They say prevention is better than a cure, and that applies to insurance. It’s always a better idea to prevent an accident happening in the workshop, than to make a claim, whether you are a mechanic, repairer, or auto electrician.
We take a look at some of the dos and don’ts in the workshop below:
Slips and trips
Do keep the workplace tidy – clear away tools, used items and airlines after use.
Do provide non-slip floor surfaces. Clear up spillages immediately and repair flooring damage.
Do provide slip-resistant footwear when necessary.
Do ensure that snow, ice or water from vehicles is cleaned up.
Don’t ignore spillages caused by others.
Plant and equipment
Do ensure that all equipment is installed, used, regularly inspected and maintained as recommended by the manufacturer.
Do train people to use equipment and machinery correctly.
Do buy and use reduced-vibration tools wherever possible and maintain them.
Don’t use machines and equipment unless the correct safeguards are in position (e.g. guards and rests on grinding wheels, chuck and drill guards on pedestal drills, drive belts guarded on compressors, toe protection on vehicle lifts, and original specification support pins on axle stands).
Don’t use any vehicle lifts, lifting plant/equipment or compressors unless they have a valid certificate of inspection and thorough examination from a competent person.
Do consult the workforce because they will be familiar with handling problems and may have practical solutions to them.
Do provide mechanical aids where appropriate, eg engine hoists, trolleys for tyres and gas cylinders, and train people to use them correctly.
Do encourage staff to ask others to help them with awkward or heavy loads.
Don’t let people struggle.
Do take appropriate precautions to stop people falling into pits.
Do provide suitable access for work at height.
Do check ladders, steps, platforms and scaffolding – record your findings.
Don’t use ladders that are unsecured or on uneven/unstable ground. Don’t allow people to climb racking to get parts.
Don’t use faulty access equipment – get it repaired or replaced.
Do keep vehicles and pedestrians apart, provide safe parking for customers and reduce the need for reversing.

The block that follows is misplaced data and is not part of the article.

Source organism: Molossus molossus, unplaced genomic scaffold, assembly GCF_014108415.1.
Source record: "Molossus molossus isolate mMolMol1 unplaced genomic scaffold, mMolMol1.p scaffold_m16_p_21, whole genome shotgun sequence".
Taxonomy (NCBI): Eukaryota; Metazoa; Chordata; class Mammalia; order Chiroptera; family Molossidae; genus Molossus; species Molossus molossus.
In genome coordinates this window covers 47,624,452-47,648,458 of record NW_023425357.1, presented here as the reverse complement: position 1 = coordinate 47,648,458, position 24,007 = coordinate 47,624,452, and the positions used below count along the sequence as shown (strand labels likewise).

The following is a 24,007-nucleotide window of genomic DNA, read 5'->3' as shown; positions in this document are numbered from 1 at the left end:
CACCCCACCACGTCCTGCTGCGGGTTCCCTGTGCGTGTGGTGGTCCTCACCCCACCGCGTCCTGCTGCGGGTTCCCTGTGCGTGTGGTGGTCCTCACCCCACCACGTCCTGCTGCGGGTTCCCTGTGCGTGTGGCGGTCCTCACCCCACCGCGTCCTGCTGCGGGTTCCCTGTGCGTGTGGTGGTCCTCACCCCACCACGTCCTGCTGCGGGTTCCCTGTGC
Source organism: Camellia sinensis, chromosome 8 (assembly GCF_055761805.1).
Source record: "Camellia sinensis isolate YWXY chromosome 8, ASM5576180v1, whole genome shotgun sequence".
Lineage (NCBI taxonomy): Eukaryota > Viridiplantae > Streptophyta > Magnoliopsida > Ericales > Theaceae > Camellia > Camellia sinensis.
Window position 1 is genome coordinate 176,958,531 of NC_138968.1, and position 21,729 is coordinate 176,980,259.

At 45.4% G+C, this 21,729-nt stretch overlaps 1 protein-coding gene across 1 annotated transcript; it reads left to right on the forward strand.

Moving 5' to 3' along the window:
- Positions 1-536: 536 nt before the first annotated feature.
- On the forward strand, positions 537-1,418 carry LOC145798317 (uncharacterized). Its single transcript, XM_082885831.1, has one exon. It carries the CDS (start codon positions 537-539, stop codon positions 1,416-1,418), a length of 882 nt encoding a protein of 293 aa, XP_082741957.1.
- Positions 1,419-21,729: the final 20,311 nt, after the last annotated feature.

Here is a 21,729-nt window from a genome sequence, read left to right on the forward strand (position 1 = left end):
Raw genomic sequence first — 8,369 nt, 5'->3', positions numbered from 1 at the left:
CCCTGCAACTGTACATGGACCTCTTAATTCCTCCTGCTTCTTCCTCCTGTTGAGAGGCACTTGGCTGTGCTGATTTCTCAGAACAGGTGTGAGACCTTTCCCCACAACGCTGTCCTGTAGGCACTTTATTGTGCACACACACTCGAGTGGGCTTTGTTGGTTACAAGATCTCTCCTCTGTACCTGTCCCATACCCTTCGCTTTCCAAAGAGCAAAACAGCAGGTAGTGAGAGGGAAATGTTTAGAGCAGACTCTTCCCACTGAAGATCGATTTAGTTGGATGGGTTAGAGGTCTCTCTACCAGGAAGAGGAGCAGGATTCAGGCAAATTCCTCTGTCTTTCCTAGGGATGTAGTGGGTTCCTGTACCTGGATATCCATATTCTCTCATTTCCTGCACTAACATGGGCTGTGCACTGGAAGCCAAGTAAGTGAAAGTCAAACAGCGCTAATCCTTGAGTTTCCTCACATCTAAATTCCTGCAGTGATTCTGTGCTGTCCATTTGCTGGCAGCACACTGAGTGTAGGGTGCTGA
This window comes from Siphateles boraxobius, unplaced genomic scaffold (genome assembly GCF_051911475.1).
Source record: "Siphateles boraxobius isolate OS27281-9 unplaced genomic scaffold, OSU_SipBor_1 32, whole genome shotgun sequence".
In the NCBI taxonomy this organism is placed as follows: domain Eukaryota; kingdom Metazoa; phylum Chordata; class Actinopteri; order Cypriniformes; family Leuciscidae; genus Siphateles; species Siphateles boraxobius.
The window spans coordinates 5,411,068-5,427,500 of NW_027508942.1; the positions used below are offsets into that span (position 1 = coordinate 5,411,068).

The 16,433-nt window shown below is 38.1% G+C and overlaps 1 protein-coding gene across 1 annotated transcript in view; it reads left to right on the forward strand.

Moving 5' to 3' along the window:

Do provide an adequate number of traffic routes, of sufficient width and headroom, to allow people and vehicles to circulate safely with ease.
Do make a plan of the work area – identify parking and loading areas and directions of travel.
Don’t leave vehicles unbraked or unchocked, e.g. when on vehicle lifts or sloping ground.
Don’t start the engine from outside the vehicle. Always start vehicles from the driver’s seat with both feet inside and the gear disengaged.
Fire and explosion
Do use a proprietary fuel retriever/adaptor when draining petrol from tanks and lines – make sure the vehicle and the retriever are both earthed.
Do keep the tops/lids on containers of highly flammable liquids.
Do store containers of highly flammable liquids in a safe place, in the open air or in a suitable storeroom.
Do fit flashback arresters to both the fuel and oxygen gas cylinder regulators. For longer lengths of hose, also fit them to the blowpipe.
Do store gas cylinders in a safe, well-ventilated space, preferably outside.
Don’t drain petrol over, or close to, a pit or drain.
Don’t smoke, weld or carry out other hot work while removing petrol.
Don’t store more than 50 litres of highly flammable liquids in the workroom.
Don’t spray highly flammable liquid paints in the open workshop or where there is a risk of fire/explosion.
Don’t use petrol/solvents to burn rubbish.
Don’t carry out hot work before removing or shielding items that may be affected.
Do have the fixed electrical system checked (recommended at least every five years) by a competent electrician and keep records of the results.
Do use air-tools or cordless or low-voltage (110 v or 50 v) equipment wherever possible.
Do use residual current device (RCD) protection for each electrical socket.
Do visually check portable tools, e.g. hand lamps, drills and grinders, before use and have them tested regularly by a competent person.
Don’t use a pressure washer without an RCD or earth-monitoring device, which should be tested every day.
Do use the right type of disposable glove to keep the hands clean, e.g. nitrile for oils and grease.
Do make sure washing facilities have running hot and cold or warm water, soap and clean towels or other means of cleaning or drying.
Do provide dispensers for pre-work creams, cleansers and after-work creams so workers will be more likely to use them.
Don’t use cleaners that are too strong as these can damage the skin.
The information provided is intended to be a guide only.
To discuss you own requirements, contact the Road Runner insurance team on 0330 100 8720